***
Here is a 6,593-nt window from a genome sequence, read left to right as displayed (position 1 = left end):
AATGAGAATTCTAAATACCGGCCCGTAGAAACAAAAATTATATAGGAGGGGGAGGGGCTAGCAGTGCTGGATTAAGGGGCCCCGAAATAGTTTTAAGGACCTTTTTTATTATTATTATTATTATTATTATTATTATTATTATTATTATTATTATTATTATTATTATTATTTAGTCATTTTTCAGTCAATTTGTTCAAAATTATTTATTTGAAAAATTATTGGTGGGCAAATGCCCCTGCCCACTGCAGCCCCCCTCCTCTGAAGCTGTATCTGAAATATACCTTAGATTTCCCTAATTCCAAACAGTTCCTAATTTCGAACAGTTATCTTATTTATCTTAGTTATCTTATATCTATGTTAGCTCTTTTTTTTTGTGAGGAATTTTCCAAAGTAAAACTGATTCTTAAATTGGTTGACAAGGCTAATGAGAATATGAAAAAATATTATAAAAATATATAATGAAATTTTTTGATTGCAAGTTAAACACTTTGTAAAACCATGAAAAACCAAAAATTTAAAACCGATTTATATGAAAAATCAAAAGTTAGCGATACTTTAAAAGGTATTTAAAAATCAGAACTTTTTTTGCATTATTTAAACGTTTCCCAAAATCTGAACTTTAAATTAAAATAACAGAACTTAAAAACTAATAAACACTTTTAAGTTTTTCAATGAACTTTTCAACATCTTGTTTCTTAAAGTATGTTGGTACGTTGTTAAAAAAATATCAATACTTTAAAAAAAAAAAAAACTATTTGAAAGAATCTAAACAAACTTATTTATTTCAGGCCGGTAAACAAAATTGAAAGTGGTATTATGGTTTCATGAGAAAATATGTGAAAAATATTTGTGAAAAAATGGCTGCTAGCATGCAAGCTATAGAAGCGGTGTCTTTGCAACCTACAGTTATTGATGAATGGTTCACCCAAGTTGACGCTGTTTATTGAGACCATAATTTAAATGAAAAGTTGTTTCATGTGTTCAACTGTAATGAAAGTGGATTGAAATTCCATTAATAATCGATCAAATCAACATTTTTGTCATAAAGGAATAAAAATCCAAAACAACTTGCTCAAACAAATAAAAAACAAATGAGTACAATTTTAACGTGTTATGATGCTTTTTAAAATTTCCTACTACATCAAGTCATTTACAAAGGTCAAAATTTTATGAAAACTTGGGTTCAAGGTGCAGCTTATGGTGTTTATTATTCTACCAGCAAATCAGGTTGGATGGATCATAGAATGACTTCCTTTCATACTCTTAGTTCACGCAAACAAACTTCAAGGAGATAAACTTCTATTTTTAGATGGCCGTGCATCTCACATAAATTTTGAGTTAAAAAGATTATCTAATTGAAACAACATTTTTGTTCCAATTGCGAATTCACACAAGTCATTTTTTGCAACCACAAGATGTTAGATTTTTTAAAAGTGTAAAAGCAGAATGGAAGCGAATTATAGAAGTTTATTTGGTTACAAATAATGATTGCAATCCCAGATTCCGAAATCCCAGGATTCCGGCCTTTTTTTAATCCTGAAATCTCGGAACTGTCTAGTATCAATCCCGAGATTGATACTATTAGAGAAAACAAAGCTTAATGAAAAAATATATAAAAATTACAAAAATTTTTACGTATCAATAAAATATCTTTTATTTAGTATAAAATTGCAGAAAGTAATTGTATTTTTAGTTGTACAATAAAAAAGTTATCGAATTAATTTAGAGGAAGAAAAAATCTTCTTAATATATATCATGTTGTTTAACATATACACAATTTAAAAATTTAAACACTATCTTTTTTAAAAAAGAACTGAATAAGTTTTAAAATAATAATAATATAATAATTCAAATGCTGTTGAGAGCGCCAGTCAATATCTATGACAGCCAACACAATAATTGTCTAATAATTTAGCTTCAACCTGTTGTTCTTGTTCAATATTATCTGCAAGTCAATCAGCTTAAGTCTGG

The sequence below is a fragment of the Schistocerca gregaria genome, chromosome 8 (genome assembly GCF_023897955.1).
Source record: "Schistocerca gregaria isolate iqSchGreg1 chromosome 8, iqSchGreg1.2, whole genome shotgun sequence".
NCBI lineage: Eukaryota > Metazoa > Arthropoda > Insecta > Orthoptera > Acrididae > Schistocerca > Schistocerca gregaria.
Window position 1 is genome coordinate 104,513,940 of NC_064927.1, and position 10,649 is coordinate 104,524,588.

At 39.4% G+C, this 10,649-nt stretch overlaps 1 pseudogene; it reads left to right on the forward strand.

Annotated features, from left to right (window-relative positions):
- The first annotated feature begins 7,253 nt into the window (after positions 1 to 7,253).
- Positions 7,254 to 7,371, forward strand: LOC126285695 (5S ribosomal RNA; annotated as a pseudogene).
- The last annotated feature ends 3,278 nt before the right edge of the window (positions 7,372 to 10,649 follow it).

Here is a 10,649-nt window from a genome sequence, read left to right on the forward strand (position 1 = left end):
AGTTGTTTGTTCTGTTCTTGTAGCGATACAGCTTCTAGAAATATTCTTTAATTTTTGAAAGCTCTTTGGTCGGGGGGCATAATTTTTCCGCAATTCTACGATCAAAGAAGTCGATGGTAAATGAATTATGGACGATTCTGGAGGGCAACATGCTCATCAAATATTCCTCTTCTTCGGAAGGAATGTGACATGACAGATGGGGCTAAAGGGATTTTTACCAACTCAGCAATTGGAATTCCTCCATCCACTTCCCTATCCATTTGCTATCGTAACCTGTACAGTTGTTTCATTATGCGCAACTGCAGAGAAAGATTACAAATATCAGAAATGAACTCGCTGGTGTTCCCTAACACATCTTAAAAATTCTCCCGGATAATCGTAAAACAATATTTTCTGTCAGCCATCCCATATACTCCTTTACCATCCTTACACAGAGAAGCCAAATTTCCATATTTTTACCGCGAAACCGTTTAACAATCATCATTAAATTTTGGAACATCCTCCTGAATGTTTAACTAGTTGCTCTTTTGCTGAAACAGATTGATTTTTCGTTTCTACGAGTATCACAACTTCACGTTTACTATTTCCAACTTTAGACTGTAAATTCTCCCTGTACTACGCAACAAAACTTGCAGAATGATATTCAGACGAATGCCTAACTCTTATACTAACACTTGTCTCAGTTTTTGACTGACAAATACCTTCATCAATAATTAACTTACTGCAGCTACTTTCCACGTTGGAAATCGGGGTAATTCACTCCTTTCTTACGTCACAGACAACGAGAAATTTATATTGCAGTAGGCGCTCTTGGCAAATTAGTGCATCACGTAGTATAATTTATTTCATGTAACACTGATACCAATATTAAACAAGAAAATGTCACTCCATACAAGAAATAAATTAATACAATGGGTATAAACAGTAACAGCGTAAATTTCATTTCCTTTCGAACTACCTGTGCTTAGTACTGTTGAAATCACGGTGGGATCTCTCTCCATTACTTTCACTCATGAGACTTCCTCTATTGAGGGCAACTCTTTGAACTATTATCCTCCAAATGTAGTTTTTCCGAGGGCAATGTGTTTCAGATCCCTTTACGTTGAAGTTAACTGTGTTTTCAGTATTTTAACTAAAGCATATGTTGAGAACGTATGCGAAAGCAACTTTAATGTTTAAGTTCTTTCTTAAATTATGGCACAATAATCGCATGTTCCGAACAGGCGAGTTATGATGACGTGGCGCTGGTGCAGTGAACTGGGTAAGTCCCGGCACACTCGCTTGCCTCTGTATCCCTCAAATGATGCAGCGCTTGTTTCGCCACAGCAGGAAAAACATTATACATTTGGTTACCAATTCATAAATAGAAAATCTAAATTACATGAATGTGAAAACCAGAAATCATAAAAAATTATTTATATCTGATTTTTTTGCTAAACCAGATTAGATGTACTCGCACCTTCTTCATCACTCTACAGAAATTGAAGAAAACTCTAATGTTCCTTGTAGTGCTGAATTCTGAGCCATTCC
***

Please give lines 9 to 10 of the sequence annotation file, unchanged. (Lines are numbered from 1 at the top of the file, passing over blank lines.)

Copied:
- The first annotated feature begins 7,253 nt into the window (after positions 1 to 7,253).
- Positions 7,254 to 7,371, forward strand: LOC126285695 (5S ribosomal RNA; annotated as a pseudogene).